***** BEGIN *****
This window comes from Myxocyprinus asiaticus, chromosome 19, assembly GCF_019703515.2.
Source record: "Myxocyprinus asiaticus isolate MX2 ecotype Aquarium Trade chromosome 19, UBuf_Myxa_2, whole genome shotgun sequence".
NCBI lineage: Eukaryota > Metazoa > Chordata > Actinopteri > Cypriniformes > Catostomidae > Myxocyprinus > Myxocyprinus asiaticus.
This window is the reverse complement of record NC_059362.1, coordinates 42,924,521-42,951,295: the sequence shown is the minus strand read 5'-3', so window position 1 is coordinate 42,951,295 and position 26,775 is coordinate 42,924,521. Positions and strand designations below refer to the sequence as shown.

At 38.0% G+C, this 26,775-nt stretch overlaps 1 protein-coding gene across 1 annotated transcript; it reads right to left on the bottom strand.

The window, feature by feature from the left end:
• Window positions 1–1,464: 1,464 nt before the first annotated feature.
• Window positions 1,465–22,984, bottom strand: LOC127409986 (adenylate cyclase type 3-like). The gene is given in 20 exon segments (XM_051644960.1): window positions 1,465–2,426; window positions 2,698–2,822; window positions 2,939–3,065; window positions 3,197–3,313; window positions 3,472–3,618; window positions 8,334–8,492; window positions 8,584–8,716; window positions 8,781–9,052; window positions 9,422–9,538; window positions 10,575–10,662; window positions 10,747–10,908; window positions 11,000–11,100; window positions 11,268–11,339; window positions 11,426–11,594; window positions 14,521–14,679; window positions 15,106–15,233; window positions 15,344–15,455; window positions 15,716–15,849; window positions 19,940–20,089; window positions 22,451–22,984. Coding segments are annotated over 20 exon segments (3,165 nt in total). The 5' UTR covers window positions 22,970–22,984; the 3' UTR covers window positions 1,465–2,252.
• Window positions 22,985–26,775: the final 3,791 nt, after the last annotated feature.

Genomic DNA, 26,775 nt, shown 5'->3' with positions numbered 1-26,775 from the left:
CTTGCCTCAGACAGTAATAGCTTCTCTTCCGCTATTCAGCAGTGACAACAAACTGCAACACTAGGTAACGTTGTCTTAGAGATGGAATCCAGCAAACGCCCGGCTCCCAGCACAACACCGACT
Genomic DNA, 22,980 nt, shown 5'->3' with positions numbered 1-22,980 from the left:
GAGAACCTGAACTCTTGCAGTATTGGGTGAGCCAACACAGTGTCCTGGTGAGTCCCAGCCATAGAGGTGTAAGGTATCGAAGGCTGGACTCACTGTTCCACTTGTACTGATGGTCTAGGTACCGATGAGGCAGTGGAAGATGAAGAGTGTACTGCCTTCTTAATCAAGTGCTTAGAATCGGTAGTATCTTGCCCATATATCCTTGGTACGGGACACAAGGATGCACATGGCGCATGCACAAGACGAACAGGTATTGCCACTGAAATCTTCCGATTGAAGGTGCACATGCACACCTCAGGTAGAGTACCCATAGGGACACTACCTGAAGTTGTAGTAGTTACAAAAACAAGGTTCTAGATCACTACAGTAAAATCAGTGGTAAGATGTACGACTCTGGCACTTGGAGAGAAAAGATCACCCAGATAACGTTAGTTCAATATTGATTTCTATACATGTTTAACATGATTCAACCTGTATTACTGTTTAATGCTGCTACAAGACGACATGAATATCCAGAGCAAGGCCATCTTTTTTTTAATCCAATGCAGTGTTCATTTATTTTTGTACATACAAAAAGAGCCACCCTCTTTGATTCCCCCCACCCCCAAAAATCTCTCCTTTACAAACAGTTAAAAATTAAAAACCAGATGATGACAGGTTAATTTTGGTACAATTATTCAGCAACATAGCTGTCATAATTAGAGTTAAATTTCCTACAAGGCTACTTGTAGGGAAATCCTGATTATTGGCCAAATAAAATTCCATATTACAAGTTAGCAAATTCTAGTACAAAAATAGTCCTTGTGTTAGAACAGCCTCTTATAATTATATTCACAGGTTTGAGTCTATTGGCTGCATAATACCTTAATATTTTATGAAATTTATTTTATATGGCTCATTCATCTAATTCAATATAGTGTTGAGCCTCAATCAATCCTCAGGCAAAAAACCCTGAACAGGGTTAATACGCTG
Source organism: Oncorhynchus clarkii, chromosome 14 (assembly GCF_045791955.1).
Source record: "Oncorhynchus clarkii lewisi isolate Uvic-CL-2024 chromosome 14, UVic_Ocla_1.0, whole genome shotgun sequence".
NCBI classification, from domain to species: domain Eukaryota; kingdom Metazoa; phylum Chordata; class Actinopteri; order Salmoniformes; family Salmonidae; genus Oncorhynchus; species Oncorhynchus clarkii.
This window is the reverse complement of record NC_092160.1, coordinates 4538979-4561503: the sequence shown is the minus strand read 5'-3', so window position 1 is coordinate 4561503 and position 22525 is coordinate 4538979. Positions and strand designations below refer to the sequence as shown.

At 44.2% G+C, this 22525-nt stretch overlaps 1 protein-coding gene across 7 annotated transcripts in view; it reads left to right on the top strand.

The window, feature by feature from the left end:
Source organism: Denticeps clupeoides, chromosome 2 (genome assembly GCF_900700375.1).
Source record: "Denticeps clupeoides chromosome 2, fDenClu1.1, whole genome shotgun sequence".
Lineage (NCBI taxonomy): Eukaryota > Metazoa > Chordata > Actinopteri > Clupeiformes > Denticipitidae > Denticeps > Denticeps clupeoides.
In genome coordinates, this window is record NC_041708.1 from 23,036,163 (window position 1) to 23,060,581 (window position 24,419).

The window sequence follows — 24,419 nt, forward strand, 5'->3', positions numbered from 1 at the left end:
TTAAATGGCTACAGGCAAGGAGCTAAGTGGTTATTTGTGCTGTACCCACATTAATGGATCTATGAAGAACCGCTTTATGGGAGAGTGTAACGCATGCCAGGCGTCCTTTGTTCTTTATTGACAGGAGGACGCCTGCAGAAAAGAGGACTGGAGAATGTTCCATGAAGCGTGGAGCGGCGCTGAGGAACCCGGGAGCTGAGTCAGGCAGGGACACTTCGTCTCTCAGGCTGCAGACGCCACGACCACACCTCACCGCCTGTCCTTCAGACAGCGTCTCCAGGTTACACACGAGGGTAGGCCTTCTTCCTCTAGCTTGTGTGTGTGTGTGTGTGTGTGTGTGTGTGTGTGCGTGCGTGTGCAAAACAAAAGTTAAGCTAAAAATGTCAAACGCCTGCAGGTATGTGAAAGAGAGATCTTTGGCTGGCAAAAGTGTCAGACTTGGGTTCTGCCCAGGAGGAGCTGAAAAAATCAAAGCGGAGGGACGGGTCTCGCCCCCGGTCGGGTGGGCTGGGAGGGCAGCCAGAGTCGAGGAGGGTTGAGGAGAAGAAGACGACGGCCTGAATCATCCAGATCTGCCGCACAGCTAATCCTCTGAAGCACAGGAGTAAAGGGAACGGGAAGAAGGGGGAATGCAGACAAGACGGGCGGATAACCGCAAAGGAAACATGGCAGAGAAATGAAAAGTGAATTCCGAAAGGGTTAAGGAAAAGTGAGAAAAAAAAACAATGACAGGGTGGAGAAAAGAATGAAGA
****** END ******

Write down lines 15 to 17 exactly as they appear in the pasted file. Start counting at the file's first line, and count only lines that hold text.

Source record: "Oncorhynchus clarkii lewisi isolate Uvic-CL-2024 chromosome 14, UVic_Ocla_1.0, whole genome shotgun sequence".
NCBI classification, from domain to species: domain Eukaryota; kingdom Metazoa; phylum Chordata; class Actinopteri; order Salmoniformes; family Salmonidae; genus Oncorhynchus; species Oncorhynchus clarkii.
This window is the reverse complement of record NC_092160.1, coordinates 4538979-4561503: the sequence shown is the minus strand read 5'-3', so window position 1 is coordinate 4561503 and position 22525 is coordinate 4538979. Positions and strand designations below refer to the sequence as shown.